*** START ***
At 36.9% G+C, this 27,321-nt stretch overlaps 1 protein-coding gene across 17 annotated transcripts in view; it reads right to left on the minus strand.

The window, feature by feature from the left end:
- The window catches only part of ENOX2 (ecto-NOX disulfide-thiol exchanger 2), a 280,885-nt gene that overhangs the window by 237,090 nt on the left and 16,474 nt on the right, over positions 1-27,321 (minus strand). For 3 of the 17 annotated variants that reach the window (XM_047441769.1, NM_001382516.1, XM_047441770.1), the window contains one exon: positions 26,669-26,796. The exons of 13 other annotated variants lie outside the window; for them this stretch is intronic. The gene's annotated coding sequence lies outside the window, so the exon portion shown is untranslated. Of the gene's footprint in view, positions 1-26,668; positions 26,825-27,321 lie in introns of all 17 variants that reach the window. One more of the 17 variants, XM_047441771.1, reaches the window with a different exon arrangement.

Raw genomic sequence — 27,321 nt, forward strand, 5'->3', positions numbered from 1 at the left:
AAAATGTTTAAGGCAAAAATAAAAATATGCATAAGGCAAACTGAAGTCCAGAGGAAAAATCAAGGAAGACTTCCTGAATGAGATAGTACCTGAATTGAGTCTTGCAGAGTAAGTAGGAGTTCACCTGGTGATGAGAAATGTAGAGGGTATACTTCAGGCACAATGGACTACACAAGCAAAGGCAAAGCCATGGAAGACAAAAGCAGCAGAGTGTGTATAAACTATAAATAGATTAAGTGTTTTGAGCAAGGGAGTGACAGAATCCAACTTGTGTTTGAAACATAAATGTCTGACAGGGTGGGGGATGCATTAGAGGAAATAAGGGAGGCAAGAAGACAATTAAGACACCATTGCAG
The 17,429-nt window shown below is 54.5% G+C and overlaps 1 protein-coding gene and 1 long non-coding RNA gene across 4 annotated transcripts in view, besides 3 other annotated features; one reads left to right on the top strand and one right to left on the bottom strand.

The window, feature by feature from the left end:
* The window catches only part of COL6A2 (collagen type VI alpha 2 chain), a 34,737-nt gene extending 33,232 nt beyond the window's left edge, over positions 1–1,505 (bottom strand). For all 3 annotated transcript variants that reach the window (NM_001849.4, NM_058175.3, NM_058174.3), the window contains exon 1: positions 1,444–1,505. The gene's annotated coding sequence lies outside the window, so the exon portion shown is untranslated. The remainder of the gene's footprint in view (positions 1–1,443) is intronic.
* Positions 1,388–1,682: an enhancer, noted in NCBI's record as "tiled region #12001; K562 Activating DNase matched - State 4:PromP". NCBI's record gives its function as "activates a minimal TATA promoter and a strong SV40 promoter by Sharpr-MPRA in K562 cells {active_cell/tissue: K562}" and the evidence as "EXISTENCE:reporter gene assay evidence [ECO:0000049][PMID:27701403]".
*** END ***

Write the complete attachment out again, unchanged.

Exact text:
At 36.9% G+C, this 27,321-nt stretch overlaps 1 protein-coding gene across 17 annotated transcripts in view; it reads right to left on the minus strand.

The window, feature by feature from the left end:
- The window catches only part of ENOX2 (ecto-NOX disulfide-thiol exchanger 2), a 280,885-nt gene that overhangs the window by 237,090 nt on the left and 16,474 nt on the right, over positions 1-27,321 (minus strand). For 3 of the 17 annotated variants that reach the window (XM_047441769.1, NM_001382516.1, XM_047441770.1), the window contains one exon: positions 26,669-26,796. The exons of 13 other annotated variants lie outside the window; for them this stretch is intronic. The gene's annotated coding sequence lies outside the window, so the exon portion shown is untranslated. Of the gene's footprint in view, positions 1-26,668; positions 26,825-27,321 lie in introns of all 17 variants that reach the window. One more of the 17 variants, XM_047441771.1, reaches the window with a different exon arrangement.

Raw genomic sequence — 27,321 nt, forward strand, 5'->3', positions numbered from 1 at the left:
AAAATGTTTAAGGCAAAAATAAAAATATGCATAAGGCAAACTGAAGTCCAGAGGAAAAATCAAGGAAGACTTCCTGAATGAGATAGTACCTGAATTGAGTCTTGCAGAGTAAGTAGGAGTTCACCTGGTGATGAGAAATGTAGAGGGTATACTTCAGGCACAATGGACTACACAAGCAAAGGCAAAGCCATGGAAGACAAAAGCAGCAGAGTGTGTATAAACTATAAATAGATTAAGTGTTTTGAGCAAGGGAGTGACAGAATCCAACTTGTGTTTGAAACATAAATGTCTGACAGGGTGGGGGATGCATTAGAGGAAATAAGGGAGGCAAGAAGACAATTAAGACACCATTGCAG
The 17,429-nt window shown below is 54.5% G+C and overlaps 1 protein-coding gene and 1 long non-coding RNA gene across 4 annotated transcripts in view, besides 3 other annotated features; one reads left to right on the top strand and one right to left on the bottom strand.

The window, feature by feature from the left end:
* The window catches only part of COL6A2 (collagen type VI alpha 2 chain), a 34,737-nt gene extending 33,232 nt beyond the window's left edge, over positions 1–1,505 (bottom strand). For all 3 annotated transcript variants that reach the window (NM_001849.4, NM_058175.3, NM_058174.3), the window contains exon 1: positions 1,444–1,505. The gene's annotated coding sequence lies outside the window, so the exon portion shown is untranslated. The remainder of the gene's footprint in view (positions 1–1,443) is intronic.
* Positions 1,388–1,682: an enhancer, noted in NCBI's record as "tiled region #12001; K562 Activating DNase matched - State 4:PromP". NCBI's record gives its function as "activates a minimal TATA promoter and a strong SV40 promoter by Sharpr-MPRA in K562 cells {active_cell/tissue: K562}" and the evidence as "EXISTENCE:reporter gene assay evidence [ECO:0000049][PMID:27701403]".